Susan Saab Fortney, Professor of Law and Director of the Program for the Advancement of Legal Ethics at Texas A&M University School of Law, has posted an interesting paper, entitled Mandatory Legal Malpractice Insurance: Exposing Lawyers’ Blind Spots, which relies on behavioral research to help explain why lawyers fail to carry proper legal malpractice insurance.
Here is the abstract:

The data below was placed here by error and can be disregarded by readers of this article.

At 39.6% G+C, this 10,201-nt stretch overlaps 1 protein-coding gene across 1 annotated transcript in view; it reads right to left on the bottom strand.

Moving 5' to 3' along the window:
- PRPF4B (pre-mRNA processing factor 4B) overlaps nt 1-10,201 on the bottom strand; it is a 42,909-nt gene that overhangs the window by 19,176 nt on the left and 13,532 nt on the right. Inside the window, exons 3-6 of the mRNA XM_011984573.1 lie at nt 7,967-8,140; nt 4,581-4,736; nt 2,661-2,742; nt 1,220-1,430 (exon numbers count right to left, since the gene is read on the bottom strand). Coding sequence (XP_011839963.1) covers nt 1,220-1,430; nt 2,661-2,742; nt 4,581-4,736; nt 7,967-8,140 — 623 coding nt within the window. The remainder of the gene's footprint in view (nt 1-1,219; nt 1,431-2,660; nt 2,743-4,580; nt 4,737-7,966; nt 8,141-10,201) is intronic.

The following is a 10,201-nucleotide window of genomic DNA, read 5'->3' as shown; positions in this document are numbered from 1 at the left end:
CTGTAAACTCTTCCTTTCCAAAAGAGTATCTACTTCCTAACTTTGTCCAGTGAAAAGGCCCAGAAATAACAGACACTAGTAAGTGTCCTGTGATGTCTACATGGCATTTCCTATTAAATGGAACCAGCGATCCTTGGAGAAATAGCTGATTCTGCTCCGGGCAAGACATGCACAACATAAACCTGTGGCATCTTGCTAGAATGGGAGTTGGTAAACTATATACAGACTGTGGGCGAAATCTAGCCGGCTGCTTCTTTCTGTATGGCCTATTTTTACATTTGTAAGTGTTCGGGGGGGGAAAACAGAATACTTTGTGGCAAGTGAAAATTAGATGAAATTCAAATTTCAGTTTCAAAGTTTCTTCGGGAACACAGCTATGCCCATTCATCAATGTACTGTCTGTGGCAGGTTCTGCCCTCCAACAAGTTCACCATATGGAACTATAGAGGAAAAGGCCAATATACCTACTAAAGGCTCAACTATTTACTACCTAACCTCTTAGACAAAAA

The legal landscape for lawyers’ professional liability in the United States is changing. In 2018, Idaho implemented a new rule requiring that lawyers carry legal malpractice insurance. The adoption of the Idaho rule was the first move in forty years by a state to require legal malpractice insurance since Oregon mandated lawyer participation in a malpractice insurance regime. Over the last two years, a few states have considered whether their jurisdictions should join Oregon and Idaho in requiring malpractice insurance for lawyers in private practice. To help inform the discussion, the article examines different positions taken in the debate on mandatory insurance and recent empirical research related to uninsured lawyers and legal malpractice litigation. The article focuses on arguments in favor of mandating insurance and considers approaches that may address particular concerns expressed by those who oppose requiring lawyers to carry professional liability insurance. The article also considers select alternatives to mandatory insurance. After concluding that mandatory insurance better promotes public and lawyer protection than the alternatives, the article examines reasons why decision makers fail to require that lawyers carry a minimum level of insurance. Drawing on ethics scholarship and behavioral psychology research, the article notes that individual uninsured lawyers may fail to see the consequences of their conduct because they have a blind spot. The conclusion also suggests that the bar and judiciary may suffer from a collective blind spot that contributes to lawyers and judges not seeing financial accountability as an ethics issue. The conclusion urges decision makers and insured lawyers to address the blind spots and promote their states joining Oregon, Idaho and countries around the world that recognize that financial accountability is a hallmark of an ethical profession.